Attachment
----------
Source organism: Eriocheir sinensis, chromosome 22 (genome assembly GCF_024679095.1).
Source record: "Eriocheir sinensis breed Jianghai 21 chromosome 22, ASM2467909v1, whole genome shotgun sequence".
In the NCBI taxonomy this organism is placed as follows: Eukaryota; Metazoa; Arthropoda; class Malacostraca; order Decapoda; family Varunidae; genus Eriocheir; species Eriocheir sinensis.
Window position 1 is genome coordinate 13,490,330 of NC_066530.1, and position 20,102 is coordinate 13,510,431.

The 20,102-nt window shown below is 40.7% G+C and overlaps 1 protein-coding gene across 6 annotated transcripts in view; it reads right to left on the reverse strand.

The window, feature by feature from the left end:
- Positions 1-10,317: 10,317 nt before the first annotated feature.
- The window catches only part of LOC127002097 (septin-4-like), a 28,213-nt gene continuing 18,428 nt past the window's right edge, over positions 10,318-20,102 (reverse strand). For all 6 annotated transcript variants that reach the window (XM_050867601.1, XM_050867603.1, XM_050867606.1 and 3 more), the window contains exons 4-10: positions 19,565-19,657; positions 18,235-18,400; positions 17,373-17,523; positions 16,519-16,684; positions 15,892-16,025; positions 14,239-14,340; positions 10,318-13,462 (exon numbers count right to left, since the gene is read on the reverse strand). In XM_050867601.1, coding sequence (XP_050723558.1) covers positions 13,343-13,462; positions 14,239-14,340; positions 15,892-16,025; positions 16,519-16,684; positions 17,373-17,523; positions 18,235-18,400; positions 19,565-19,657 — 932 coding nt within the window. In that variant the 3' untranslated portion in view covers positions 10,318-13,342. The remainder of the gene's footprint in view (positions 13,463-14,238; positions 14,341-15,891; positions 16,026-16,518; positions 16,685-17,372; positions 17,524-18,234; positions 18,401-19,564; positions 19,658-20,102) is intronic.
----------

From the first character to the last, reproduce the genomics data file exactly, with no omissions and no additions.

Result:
Source organism: Eriocheir sinensis, chromosome 22 (genome assembly GCF_024679095.1).
Source record: "Eriocheir sinensis breed Jianghai 21 chromosome 22, ASM2467909v1, whole genome shotgun sequence".
In the NCBI taxonomy this organism is placed as follows: Eukaryota; Metazoa; Arthropoda; class Malacostraca; order Decapoda; family Varunidae; genus Eriocheir; species Eriocheir sinensis.
Window position 1 is genome coordinate 13,490,330 of NC_066530.1, and position 20,102 is coordinate 13,510,431.

The 20,102-nt window shown below is 40.7% G+C and overlaps 1 protein-coding gene across 6 annotated transcripts in view; it reads right to left on the reverse strand.

The window, feature by feature from the left end:
- Positions 1-10,317: 10,317 nt before the first annotated feature.
- The window catches only part of LOC127002097 (septin-4-like), a 28,213-nt gene continuing 18,428 nt past the window's right edge, over positions 10,318-20,102 (reverse strand). For all 6 annotated transcript variants that reach the window (XM_050867601.1, XM_050867603.1, XM_050867606.1 and 3 more), the window contains exons 4-10: positions 19,565-19,657; positions 18,235-18,400; positions 17,373-17,523; positions 16,519-16,684; positions 15,892-16,025; positions 14,239-14,340; positions 10,318-13,462 (exon numbers count right to left, since the gene is read on the reverse strand). In XM_050867601.1, coding sequence (XP_050723558.1) covers positions 13,343-13,462; positions 14,239-14,340; positions 15,892-16,025; positions 16,519-16,684; positions 17,373-17,523; positions 18,235-18,400; positions 19,565-19,657 — 932 coding nt within the window. In that variant the 3' untranslated portion in view covers positions 10,318-13,342. The remainder of the gene's footprint in view (positions 13,463-14,238; positions 14,341-15,891; positions 16,026-16,518; positions 16,685-17,372; positions 17,524-18,234; positions 18,401-19,564; positions 19,658-20,102) is intronic.